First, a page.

In addition I thought of the big books, which were as often as not co-authored with one or two other poets or editors, not so much as anthologies but as assemblages or collages that fulfilled for me the primary function of collage — to bring the words of others into the work at hand. It was the recognition of something like that, I think, that freed my own poetry to be more than it had been to start with. It also energized me in the direction of translation — an activity that I’ve pursued into the present. Even working as a solitary translator I felt myself in an interaction with whoever I was then translating, and I came to believe that all translation — of poetry at least — was inherently a matter of collaboration. (I’ve called such processes — both of translation and collage — “othering” and have spoken about them elsewhere.) But to carry on the translation work in particular, I often had to call on the help of others — either because the task at hand was too big or too foreign or needed more than my own voice to make it stick.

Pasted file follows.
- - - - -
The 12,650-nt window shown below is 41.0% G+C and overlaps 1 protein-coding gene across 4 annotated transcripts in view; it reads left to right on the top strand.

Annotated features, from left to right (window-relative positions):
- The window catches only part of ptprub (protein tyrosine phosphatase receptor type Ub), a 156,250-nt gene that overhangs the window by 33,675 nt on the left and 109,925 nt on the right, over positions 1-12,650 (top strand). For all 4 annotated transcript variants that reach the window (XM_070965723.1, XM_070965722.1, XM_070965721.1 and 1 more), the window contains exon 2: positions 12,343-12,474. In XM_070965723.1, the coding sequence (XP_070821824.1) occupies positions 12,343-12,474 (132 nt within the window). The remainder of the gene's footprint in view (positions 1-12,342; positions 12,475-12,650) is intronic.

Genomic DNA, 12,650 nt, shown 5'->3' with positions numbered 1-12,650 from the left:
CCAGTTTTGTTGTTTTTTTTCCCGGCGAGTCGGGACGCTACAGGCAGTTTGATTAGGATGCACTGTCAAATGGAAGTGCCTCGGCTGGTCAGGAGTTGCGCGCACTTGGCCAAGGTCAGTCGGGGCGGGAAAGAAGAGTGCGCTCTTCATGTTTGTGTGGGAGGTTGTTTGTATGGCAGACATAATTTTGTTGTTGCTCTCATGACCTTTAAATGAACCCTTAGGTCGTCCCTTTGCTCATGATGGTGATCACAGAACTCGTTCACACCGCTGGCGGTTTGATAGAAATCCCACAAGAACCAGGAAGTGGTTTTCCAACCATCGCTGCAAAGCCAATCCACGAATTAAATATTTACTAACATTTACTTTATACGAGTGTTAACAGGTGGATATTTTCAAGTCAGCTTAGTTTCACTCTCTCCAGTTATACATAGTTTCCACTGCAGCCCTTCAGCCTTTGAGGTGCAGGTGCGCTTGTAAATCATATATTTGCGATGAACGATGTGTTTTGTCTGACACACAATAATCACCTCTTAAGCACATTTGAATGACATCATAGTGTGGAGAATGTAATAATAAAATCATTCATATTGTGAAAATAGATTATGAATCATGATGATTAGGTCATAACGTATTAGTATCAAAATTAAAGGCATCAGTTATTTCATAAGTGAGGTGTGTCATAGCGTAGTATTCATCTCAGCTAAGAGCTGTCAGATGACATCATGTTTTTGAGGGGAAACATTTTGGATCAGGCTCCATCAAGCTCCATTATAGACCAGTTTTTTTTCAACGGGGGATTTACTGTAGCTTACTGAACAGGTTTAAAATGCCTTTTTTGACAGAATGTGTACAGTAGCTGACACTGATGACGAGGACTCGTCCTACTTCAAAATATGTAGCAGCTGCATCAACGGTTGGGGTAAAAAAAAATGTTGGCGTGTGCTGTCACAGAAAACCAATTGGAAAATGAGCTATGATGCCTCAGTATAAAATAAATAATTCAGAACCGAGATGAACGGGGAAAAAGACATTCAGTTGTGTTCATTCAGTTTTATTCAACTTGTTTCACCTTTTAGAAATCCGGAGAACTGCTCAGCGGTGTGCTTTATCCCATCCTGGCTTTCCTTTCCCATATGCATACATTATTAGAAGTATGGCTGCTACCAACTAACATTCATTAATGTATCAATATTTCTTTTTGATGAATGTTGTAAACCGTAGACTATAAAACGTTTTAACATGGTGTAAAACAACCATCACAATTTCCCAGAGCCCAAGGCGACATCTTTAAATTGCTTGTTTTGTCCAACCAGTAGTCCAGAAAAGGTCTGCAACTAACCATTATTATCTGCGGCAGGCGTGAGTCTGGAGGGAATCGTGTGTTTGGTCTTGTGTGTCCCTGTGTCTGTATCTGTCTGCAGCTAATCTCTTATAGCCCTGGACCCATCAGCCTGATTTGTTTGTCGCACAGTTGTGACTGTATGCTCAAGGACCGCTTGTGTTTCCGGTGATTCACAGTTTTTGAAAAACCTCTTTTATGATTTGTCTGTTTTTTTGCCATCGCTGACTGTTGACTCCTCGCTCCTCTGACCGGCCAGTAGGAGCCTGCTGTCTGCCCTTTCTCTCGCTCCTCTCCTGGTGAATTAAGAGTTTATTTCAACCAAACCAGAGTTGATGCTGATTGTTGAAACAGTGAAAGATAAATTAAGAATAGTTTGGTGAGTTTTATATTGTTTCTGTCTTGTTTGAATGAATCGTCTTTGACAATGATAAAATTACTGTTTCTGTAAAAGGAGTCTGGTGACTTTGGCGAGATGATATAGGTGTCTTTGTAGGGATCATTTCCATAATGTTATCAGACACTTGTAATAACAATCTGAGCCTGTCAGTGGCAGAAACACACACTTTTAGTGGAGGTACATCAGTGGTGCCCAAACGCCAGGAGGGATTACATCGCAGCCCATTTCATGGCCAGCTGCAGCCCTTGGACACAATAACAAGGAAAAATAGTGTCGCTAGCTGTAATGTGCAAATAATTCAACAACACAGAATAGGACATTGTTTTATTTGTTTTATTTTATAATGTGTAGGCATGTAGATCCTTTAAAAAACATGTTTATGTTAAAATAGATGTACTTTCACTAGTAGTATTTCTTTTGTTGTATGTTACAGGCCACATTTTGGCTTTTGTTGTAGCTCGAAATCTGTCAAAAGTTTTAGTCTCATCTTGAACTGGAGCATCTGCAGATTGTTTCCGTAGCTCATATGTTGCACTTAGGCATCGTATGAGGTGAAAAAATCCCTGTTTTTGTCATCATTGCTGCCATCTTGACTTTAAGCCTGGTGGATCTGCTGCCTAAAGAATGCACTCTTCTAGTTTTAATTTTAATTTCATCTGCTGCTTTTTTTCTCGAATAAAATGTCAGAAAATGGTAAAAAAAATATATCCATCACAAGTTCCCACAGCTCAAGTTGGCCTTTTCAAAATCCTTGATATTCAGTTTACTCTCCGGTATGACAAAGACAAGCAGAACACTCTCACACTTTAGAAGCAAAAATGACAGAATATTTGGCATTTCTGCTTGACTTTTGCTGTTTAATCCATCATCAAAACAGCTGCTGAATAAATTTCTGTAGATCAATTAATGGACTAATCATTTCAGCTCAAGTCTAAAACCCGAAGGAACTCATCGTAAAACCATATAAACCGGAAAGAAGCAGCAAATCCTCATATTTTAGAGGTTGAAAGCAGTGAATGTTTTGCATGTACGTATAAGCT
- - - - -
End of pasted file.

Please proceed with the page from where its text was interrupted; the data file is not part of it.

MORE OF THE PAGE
With the ethnopoetic books I thought that all of this was obvious. Technicians and Shaking the Pumpkin were assemblages of (mostly) translations, generally as I found them but sometimes with interventions of my own. The range of languages was vast, & my own competence outside of the European sphere was non-existent. On two principal occasions I came more properly into the translator’s role — both times with a collaborator. In the one instance (Seneca Indian) my coworker was a native speaker & songmaker, Richard Johnny John, and in the other (Navajo) the work was made possible by the great American ethnomusicologist David McAllester. Aside from that — and apart from the ethnopoetic experiments — there were Hebrew translations with Harris Lenowitz for A Big Jewish Book and a more recent book of poems from the Czech modernist poet Vitezslav Nezval (Milos Sovak my cotranslator there), in addition to which the ample books of poetry from Schwitters and Picasso were assembled alongside Pierre Joris (and in the case of Picasso a number of other poet- translators whom we brought together for the project).